Jurors have been listening to testimony for several weeks and now will be the first to rule on medical device maker Olympus over its potentially fatally faulty duodenoscope. The Japanese maker of medical devices may be to blame for the death of defendant Theresa Bigler’s husband Richard. He died from an infection just days after a surgical procedure using the Olympus scope.
Superbug Infection Triggered by Endoscope
Richard Bigler was just one victim of an outbreak of a drug-resistant bacterial infection that swept a Seattle hospital, and others, in 2013. Several outbreaks of the infection were blamed on the Olympus scope. The infection in question is carbapenem-resistant enterobacteriaceae, or CRE, a bacterial infection that is extremely difficult to treat because it resists most antibiotics.
A common example of a CRE is E. coli, but there are many types of bacteria that can cause this infection. About half of people who develop this infection will die, and most of these are in hospitals and have some other type of illness. Healthy people with normal immune systems are not likely to die from the infection.
The Faulty Endoscope Design
The outbreaks of CRE that occurred in 2013 and that killed Bigler and others were linked to the Olympus TJF-Q180V, a duodenoscope that is used to image and assist with surgery in the duodenum, the top part of the small intestines. The scope is inserted through the mouth and has a small camera attached to it. The scope must be thoroughly cleaned and disinfected before use, or it may transfer infections from one patient to another.
The Olympus scope was found to have a fault in its design that made a part of the instrument impossible to disinfect. An elevator channel on the interior of the scope was found to be prone to collecting fluids, which could then not be completely cleaned out after being used in a patient.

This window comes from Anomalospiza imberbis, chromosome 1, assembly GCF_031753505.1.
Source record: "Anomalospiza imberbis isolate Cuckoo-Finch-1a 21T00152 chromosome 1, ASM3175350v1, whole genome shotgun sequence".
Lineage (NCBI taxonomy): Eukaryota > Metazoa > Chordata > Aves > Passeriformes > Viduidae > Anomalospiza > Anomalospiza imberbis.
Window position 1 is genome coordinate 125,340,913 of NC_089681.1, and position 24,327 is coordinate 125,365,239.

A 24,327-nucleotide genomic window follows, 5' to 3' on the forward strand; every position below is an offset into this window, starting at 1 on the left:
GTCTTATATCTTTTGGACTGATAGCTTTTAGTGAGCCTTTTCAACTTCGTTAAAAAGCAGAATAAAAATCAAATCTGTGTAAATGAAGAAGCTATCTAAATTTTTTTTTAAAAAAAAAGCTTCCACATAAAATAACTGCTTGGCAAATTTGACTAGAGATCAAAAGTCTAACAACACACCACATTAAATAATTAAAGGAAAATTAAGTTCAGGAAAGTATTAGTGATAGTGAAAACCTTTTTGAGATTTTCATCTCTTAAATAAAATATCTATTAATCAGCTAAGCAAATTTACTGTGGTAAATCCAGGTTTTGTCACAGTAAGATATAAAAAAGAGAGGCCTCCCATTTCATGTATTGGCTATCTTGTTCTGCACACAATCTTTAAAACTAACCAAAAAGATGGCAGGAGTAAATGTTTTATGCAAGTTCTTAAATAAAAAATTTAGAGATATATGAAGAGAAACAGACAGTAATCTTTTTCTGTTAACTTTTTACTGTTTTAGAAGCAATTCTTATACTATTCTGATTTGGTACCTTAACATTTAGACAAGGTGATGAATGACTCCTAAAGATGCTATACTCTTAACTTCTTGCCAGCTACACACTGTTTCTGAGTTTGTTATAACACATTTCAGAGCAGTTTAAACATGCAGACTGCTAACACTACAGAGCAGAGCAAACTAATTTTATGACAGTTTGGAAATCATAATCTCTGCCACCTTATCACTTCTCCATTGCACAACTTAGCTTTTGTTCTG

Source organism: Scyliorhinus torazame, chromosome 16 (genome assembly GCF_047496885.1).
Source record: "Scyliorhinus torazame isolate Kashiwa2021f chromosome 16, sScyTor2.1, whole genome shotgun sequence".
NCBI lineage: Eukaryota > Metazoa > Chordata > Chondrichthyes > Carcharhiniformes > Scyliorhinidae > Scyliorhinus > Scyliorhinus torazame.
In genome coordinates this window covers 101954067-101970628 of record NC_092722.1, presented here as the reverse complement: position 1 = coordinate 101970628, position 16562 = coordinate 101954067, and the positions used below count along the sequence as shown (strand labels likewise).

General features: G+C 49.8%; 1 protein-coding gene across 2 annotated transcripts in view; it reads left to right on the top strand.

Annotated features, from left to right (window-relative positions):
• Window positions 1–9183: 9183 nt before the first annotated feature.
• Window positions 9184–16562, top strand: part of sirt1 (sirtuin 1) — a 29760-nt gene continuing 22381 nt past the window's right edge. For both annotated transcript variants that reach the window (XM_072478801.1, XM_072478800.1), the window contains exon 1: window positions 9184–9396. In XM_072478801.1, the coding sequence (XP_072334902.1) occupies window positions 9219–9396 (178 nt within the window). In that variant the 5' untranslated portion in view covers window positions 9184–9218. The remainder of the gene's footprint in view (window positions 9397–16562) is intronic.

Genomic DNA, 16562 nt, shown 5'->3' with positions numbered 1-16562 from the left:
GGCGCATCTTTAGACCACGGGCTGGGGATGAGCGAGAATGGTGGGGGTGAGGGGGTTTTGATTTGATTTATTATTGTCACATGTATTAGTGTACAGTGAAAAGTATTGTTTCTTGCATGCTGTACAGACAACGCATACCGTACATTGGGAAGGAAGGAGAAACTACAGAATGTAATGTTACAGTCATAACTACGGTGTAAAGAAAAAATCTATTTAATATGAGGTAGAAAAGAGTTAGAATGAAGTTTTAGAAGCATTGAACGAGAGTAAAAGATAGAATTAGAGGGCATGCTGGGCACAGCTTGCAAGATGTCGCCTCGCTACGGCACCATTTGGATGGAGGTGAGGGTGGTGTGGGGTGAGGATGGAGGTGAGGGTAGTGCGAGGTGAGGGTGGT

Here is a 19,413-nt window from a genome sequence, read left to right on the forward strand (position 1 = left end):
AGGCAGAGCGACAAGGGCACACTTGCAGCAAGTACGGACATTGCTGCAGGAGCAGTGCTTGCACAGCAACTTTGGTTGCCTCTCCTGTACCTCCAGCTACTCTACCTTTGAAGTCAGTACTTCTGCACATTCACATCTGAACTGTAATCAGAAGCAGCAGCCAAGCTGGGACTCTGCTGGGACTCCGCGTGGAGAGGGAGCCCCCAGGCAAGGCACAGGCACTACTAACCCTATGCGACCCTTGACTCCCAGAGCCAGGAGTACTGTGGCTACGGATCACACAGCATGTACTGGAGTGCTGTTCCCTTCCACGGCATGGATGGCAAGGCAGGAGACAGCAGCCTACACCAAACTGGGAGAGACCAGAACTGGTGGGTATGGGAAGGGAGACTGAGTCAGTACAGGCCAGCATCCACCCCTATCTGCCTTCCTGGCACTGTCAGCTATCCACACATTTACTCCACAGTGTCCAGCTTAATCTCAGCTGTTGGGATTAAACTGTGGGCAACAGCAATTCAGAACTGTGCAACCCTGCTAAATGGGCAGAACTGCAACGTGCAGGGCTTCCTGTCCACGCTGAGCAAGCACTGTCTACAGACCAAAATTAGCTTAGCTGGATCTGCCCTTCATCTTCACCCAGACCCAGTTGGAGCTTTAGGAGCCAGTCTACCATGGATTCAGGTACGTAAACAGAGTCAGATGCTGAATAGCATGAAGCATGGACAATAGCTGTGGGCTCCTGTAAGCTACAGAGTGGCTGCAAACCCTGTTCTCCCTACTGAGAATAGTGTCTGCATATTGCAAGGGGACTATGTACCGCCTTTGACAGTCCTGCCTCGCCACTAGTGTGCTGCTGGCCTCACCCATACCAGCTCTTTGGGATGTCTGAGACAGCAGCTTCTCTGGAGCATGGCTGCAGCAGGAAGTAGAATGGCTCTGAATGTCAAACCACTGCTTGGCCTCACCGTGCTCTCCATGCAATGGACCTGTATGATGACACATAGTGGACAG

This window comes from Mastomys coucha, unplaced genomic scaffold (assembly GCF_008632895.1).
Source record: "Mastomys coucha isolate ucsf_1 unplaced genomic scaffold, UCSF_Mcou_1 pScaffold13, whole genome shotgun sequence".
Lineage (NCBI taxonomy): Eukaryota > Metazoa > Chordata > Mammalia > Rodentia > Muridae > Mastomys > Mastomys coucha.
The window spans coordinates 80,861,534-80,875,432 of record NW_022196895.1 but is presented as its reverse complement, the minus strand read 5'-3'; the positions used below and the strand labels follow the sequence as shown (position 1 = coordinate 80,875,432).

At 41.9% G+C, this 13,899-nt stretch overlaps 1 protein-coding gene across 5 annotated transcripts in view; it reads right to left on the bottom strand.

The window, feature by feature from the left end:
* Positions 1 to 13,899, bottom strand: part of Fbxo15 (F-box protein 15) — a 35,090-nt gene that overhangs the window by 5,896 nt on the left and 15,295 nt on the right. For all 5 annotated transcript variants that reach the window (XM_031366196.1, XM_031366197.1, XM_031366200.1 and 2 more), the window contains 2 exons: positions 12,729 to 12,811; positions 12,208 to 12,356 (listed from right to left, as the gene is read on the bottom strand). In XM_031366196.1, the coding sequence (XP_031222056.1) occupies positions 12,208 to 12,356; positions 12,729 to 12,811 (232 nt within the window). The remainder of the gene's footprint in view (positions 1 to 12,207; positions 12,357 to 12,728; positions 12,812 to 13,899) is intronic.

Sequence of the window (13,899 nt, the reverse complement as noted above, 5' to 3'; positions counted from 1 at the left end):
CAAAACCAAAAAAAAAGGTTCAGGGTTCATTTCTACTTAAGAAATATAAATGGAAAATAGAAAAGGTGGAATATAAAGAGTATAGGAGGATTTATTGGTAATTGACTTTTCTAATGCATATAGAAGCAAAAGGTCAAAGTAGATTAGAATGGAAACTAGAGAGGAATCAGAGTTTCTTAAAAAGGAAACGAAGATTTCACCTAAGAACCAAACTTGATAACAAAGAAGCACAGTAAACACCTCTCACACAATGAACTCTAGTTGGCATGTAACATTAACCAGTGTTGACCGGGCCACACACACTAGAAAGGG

Kickbacks and Settlement, Now Jury Trial
Olympus redesigned its scope, and in 2015 received approval once again from the U.S. Food and Drug Administration. It also voluntarily recalled the faulty scopes in 2016. However, also in 2016 the company agreed to pay $646 million in fines to the U.S. government which accused executives of paying kickbacks to doctors to sell their products, including the faulty scopes. Doctors and hospitals received payments, expensive meals, grants, and foreign travel and the company made more than $600 million in sales as a result.
While Olympus already agreed to the kickback fines, the current trial in Seattle is the first time the company will go up against a jury. The Bigler trial is expected to determine the course that the remaining trials will take. There are more than 25 other cases that will go to trial over deaths from the scope. Olympus is denying that it played any role in Bigler’s death and is requesting that the case be tossed. The executives are not testifying in the case, but the jury has heard several weeks’ worth of testimony and is expected to make a decision soon.